An interesting look at the work of a variety of salesmen. It combines narrative of the author's observations of various accomplished sellers with research into what makes good sellers, commentary on the ethics of sales, and the role that salesmen play in different types of business organizations. Most of all, it blends the art of selling with the art of living, explaining how selling is part of life for many in all of its exciting, frustrating, depression, and triumphant moments.
Luis Ramos
Great information on sales
There is no definitive conclusion as to what lies behind the art of the sale; we're simply taken for the trip along the author's thought processes while vicariously experiencing interactions with salespeople who are regarded as the best in the business. What surprised me was the amount of psychology and introspection and sheer sensitivity that lays at the foundation of being a salesperson-- who would have thought that the field of sales could be so deep?
I read this book because some regulars at my work bought it for me knowing I was an accounting major. I would never have picked this book up on my own and after reading it debated on giving it a 2 or a 3. I gave it a 2 because, compared to other books I've read it was pretty boring, however, for a book on sales it was actually quite interesting. It made a lot of great points, and really got me thinking about what it takes to be in sales.
James Nasipak
The Art of the Sale is an excellent book for anyone in business. The misunderstanding of the salespersons relegates them to what Broughton calls the "foot solider" of the company. However, it is the salesperson that moves a company forward. Without the sales force, how is product sold? Without a sales force, how is a company's customer serviced? I highly recommend this book!
Nate Hendrix
This is an amazing study of what makes a good salesman. Different personalities are needed to sell different products. This is a must read if you are in sales, it has lessons that help anyone in their everyday life no matter what you do for a living.
Interesting book about the ideals of what makes a good salesperson. While not a how to book, does have many good tips and pointers. Good read until the end, the epilong was long and did not add anything to rest of the book.
This book is not a "how-to" as much as it is a memoir or some great sales people. From a Moroccan rug salesman to a guy who sold planes for Boeing. A great read from a writer who admires sales people and their craft.
Don The Idea Guy Snyder
Pretty good examples of what drives people in the field of selling, along with some examples of best (and worst) practices. Not my favorite book on the subject, but not bad either.
Well written and well researched. I understand salesmanship better. Wished he would have written about how authors try to sell movie scripts to directors and books to publishers.
Tanya Beaton
This is an excellent overview of the universe of sales. I took some valuable nuggets from it and would love for all of my team members to give it a listen!
This was a well written book, but the subject didn't interest me very much. I got distracted by other books and didn't finish it.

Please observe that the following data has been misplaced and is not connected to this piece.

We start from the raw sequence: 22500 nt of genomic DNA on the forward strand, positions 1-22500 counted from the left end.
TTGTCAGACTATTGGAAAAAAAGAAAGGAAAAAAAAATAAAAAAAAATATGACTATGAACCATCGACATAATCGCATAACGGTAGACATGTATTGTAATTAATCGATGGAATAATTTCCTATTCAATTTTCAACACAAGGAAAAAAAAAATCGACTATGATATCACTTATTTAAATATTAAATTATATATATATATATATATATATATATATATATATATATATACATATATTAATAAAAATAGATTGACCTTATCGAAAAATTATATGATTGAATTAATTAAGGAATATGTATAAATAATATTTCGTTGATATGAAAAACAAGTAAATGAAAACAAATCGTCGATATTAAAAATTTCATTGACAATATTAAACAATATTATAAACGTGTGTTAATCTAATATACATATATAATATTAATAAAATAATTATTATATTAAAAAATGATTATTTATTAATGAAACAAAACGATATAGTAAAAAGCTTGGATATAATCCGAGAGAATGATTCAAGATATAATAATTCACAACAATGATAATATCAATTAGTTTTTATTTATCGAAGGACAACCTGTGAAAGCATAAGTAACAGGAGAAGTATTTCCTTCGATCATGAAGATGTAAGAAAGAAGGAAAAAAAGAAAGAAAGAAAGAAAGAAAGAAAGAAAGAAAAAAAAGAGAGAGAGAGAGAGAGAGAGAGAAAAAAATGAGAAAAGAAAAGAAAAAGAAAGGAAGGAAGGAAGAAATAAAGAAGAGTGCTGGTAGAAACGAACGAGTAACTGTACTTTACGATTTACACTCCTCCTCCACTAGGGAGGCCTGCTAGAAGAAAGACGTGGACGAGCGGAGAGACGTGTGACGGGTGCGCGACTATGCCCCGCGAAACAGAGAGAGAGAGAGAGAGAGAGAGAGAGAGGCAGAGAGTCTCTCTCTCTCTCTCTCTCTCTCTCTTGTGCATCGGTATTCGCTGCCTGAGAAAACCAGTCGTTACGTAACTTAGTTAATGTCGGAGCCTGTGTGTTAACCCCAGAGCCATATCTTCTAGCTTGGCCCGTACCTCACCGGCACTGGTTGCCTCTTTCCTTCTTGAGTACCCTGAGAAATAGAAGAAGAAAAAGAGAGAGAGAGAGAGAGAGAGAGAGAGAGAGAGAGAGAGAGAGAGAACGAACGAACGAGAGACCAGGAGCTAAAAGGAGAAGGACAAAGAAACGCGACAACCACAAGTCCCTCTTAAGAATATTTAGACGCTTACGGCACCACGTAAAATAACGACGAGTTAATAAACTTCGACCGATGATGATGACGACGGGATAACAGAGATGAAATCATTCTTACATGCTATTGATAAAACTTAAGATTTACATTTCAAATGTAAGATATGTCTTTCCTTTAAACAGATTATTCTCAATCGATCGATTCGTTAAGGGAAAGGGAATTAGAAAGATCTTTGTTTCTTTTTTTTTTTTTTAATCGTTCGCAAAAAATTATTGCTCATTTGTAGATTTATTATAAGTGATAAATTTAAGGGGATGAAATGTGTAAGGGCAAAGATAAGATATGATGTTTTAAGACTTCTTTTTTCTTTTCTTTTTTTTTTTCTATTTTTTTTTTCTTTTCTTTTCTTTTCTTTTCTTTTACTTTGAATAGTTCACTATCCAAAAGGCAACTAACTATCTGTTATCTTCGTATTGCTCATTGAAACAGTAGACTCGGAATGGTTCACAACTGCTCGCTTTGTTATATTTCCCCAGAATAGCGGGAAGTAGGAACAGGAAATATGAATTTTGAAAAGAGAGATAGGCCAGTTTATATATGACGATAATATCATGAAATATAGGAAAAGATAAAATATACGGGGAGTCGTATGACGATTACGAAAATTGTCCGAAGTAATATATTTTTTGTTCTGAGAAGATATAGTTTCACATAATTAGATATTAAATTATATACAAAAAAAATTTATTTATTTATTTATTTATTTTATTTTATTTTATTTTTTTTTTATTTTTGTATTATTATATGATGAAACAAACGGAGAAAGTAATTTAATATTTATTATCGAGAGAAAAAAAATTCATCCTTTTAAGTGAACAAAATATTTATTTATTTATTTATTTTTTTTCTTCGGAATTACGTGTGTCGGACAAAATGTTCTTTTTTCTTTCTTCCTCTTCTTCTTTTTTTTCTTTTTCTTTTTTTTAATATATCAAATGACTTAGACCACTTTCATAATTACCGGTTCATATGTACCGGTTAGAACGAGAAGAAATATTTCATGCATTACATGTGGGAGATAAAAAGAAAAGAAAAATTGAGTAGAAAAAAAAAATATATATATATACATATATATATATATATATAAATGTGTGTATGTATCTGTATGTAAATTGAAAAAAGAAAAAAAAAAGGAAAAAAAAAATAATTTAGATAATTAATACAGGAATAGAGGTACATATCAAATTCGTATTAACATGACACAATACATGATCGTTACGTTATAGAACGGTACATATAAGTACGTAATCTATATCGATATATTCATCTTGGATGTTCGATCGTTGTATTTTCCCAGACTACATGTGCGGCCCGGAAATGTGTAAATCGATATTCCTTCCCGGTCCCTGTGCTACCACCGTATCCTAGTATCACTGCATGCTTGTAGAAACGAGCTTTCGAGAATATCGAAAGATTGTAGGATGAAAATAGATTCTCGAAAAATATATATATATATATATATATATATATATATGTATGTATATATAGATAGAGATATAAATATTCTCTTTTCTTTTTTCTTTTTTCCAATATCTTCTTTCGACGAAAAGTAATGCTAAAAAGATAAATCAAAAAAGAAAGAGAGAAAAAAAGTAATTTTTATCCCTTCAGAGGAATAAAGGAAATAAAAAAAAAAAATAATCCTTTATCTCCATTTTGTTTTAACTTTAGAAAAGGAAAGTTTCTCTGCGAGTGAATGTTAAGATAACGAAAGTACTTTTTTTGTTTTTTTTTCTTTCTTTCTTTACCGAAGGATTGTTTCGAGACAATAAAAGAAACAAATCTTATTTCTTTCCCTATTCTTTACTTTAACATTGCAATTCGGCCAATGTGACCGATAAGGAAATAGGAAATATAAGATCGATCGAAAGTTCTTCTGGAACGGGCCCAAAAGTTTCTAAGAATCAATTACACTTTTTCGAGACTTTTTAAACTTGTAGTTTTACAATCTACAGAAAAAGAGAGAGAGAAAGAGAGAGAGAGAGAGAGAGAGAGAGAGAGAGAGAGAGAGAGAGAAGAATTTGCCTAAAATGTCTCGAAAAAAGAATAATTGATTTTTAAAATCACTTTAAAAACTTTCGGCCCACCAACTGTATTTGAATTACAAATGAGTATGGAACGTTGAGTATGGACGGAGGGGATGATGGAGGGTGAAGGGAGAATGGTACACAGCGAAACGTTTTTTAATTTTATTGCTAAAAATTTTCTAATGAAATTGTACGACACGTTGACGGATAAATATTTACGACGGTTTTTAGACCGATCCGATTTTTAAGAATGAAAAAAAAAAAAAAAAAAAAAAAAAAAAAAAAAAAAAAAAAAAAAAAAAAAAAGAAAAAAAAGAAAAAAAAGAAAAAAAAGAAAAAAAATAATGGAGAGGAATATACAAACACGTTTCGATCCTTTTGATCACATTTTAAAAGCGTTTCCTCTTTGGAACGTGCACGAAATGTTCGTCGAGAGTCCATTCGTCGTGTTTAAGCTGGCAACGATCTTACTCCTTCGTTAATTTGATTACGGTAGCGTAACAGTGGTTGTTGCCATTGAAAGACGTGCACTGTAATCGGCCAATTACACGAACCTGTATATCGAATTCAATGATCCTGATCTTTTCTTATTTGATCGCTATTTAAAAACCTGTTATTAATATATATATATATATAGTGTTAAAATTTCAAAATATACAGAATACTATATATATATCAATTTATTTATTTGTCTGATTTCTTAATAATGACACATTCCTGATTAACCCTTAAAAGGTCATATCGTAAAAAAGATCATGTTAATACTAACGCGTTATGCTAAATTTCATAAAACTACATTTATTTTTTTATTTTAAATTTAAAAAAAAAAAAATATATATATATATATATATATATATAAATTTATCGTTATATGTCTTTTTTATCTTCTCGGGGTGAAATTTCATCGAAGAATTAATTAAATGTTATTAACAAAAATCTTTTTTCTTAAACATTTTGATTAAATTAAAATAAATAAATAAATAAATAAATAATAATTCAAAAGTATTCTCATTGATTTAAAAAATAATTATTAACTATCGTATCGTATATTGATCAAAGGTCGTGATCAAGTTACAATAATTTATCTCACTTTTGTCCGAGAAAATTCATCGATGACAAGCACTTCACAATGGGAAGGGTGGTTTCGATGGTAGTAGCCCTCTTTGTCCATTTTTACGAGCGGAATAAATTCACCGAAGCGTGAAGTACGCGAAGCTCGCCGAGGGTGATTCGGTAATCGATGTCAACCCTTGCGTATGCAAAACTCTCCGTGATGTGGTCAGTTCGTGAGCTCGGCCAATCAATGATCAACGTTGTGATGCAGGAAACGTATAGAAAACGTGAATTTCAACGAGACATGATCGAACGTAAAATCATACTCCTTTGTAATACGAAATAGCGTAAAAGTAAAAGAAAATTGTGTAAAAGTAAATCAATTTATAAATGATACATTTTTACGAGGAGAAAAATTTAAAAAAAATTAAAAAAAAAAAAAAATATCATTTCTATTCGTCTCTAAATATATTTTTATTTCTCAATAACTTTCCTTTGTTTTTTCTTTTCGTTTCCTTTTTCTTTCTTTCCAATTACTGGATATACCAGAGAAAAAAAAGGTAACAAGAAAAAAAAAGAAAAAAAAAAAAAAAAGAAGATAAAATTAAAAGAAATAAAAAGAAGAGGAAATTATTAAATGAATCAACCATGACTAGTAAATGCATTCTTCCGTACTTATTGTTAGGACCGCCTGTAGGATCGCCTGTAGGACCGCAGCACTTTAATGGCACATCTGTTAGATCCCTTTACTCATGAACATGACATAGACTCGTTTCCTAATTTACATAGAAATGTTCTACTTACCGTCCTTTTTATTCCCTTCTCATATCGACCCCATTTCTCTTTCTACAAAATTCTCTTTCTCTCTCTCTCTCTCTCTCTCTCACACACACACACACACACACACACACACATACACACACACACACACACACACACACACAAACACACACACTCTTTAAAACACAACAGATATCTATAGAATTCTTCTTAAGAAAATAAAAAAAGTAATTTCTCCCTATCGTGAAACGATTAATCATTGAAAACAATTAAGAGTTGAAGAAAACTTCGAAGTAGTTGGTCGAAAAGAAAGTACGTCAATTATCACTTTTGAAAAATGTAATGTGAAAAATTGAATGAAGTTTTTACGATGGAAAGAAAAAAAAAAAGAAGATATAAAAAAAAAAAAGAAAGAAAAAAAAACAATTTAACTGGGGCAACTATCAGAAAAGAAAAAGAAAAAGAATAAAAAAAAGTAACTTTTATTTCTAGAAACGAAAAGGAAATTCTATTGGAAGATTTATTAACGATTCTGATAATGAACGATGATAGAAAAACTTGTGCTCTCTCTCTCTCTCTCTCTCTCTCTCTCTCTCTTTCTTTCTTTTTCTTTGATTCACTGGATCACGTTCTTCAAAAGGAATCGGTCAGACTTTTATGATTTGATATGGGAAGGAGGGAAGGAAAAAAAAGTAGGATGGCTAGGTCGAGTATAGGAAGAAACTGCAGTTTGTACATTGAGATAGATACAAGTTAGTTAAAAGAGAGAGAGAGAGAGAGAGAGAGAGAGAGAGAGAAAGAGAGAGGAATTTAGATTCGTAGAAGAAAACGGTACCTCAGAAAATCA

Interesting philosophy of the psychology of sales. It describes the personality traits that make a salesperson successful.
Theadros Russom
Stories about storytelling sales champs. You find sales in every day life so it's a must read for everyone.
This is an interesting survey of the art of the sale and those that do it best.
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I grew up in England, graduated from Oxford University and was a journalist for ten years for The Daily Telegraph and The Times of London. I was The Telegraph's bureau chief in New York and Paris before going to Harvard Business School in 2004 to obtain my MBA. I now live in Connecticut with my wife and two sons."
More about Philip Delves Broughton...
Ahead of the Curve: Two Years at Harvard Business School What They Teach You at Harvard Business School: My Two Years Inside the Cauldron of Capitalism Life's a Pitch: What the World's Best Sales People Can Teach Us All Management Matters: From the Humdrum to the Big Decisions The Financial Times Guide to Management: The Art and Science of Being an Effective Manager

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“the best salespeople are very insecure. They passionately want success because they think it’ll make them a different person. Then they achieve success and it dawns on them they haven’t changed at all. What drives salespeople is a need for celebrity. They think that once they’re successful, everyone’s opinion of them will change, and if they can change everyone’s opinion of them, they’ll change themselves. Then they succeed, and realize they haven’t changed at all.” For both the successes and failures, there is the endless rejection, the long line of people saying in so many words “I don’t want you, I don’t want what you have, I don’t want you in my life.” If nothing else, selling is an endless confrontation with truth, the truth about yourself and about others. It is raw and uncomfortable and personally exposing” 2 likes
“Selling is hard to teach because it is about what exists in your head and what goes on in your whole life. The objective in sales becomes the same as that in the rest of your life, to respect others and do best for them. Then you don't have to be a salesperson about what you do. Selling becomes an activity consistent with who you are. (From Mrs. Shibata the top salesperson in Japan)” 1 likes